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Experience Newport’s Cliff Walk
June 17, 2013

By Andrea Pelosi, Kids Outdoors Boston Parent Ambassador

When I told Austin that we were going on the Cliff Walk in Newport, RI, his first question was, “will we be tethered or will we be free falling?” in a completely nonchalant voice that only a ten-year-old boy could manage. No, I assured him, it wouldn’t be dangerous, although the name did capture my imagination in a similar fashion. (I also had envisioned a trail on large precipices plummeting into the Atlantic.) I had wanted to go to Newport to experience the much-touted walk for a couple of years. Now, we could find out just how steep the cliffs were.

Planning a day trip for me entails just a bit more effort than a hike that is closer to home. I like to do a bit of research before I go; so, I read up on the trip in Outdoors with Kids Boston and also checked the web for other bits of information. It’s nice to know if there are any good restaurants or other places of interest in case the intended trip goes awry and plans need to change.

After finding a family-friendly restaurant, reviewing the trail map and Newport area, I packed trail lunches, snacks, and water in my daypack. We were off by late morning.

Because it was the off-season, my favorite time of year to go to any area popular with tourists, we found parking along the road next to the beach (metered parking spots conveniently accepted credit cards). It was then just a short walk to the start of the Cliff Walk. I figured we would need three hours, or more accurately, that Olivia wouldn’t last longer than that.

The vivid caution sign made us think that maybe it was the slightly dangerous walk that Austin and I had imagined. However, after about a quarter mile on the nicely paved and manicured trail we realized that it was quite tame. Even so, be sure to stay on the trail as the drop in some places is as much as 70 feet.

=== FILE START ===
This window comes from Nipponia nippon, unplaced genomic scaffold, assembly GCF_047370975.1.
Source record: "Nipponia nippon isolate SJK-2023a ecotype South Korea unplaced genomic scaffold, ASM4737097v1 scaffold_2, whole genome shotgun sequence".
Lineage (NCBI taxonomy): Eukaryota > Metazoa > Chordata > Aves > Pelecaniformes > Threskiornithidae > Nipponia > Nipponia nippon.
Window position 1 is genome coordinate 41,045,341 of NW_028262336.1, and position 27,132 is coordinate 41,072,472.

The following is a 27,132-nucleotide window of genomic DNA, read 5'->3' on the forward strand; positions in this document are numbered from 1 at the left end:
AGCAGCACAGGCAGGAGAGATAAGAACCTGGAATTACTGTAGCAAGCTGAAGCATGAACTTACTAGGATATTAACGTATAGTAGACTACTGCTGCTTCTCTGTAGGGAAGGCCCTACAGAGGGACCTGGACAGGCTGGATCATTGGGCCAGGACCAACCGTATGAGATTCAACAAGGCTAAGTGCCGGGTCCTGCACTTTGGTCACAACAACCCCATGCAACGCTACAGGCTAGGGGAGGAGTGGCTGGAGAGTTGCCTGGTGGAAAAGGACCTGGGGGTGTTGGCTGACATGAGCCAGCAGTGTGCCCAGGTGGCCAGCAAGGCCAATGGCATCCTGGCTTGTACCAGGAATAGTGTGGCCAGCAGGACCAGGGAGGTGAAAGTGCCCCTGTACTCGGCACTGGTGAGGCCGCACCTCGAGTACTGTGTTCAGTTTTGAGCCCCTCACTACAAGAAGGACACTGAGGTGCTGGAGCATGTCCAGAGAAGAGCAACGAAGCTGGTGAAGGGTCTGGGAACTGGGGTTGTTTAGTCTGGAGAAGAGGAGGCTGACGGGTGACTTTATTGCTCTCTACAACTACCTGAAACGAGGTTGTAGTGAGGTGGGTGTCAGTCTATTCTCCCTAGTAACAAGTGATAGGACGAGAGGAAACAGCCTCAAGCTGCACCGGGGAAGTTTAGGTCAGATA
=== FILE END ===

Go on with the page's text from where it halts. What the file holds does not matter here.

Our first stopping point was at the forty steps, which lead down to the ocean. In the past, this area served as a gathering place for the workers in the mansions, and still has that relaxing vibe. It is the start or end of the walk for people who parked their cars on Narragansett Street, a place to sit and watch the ocean or a welcome respite for those who need a port-o-john. We walked a bit further to a quieter spot to enjoy our lunch.

Continuing on, we were in awe of the grandness of the “cottages.” From the path we could only see the top part of our favorite structure, the Chinese teahouse. But surprisingly, we were led under the tea house through a tunnel! Dark, muddy, and unbelievably long, the tunnel was Austin and Olivia’s favorite part of the walk.

In the distance we saw another tunnel. Of course we couldn’t resist continuing on! After going a bit further, and checking out the tidal pools and interesting rock formations, we all agreed that it would be best if we turned back. My intention was to do the entire 7-mile round trip walk but we didn’t want our respective “meters” running out.

When we arrived back at the car, we tossed off our shoes and rejuvenated our tired feet in the cold water at Easton’s Beach. It made parking there worth it. On the way home Olivia said, “I thought this was going to be boring but I had fun!”

AMC’s Outdoors with Kids Boston guidebook recommends Cliff Walk for parents with children as young as 0-4, with its oceanside promenade, spectacular views, and swimming opportunities. You’ll find more helpful information on this trip at Kids Outdoors Boston—and if you’ve been on the Cliff Walk, be sure to rate your experience and share a photo or two!

Cliff Walk is open every day from dawn to dusk. Before your trip, you can check out a map with points of interest at: http://cliffwalk.com/.

About the blogger: Andrea Pelosi is a featured guest blogger as part of AMC’s Kids Outdoors Boston Parent Ambassador program, which partners with local parents to share their outdoor experiences with this online community and beyond. Andrea lives south of Boston inside I-95 and enjoys exploring outdoors with her 10-year-old son and 7-year-old daughter. Stay tuned throughout the summer for monthly blog posts and trip reports from Andrea, as well as from other local Parent Ambassadors and AMC’s Outdoors with Kids Boston author, Kim Foley MacKinnon.

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COMMENTS

By: Guest
Posted: 05/15/2017 05:24
Rating:

For me it looks  bit dangerous for small kids! I woud not go there with mine.

Please write me a thesis explaining why I should.

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By: Guest
Posted: 07/14/2016 02:17

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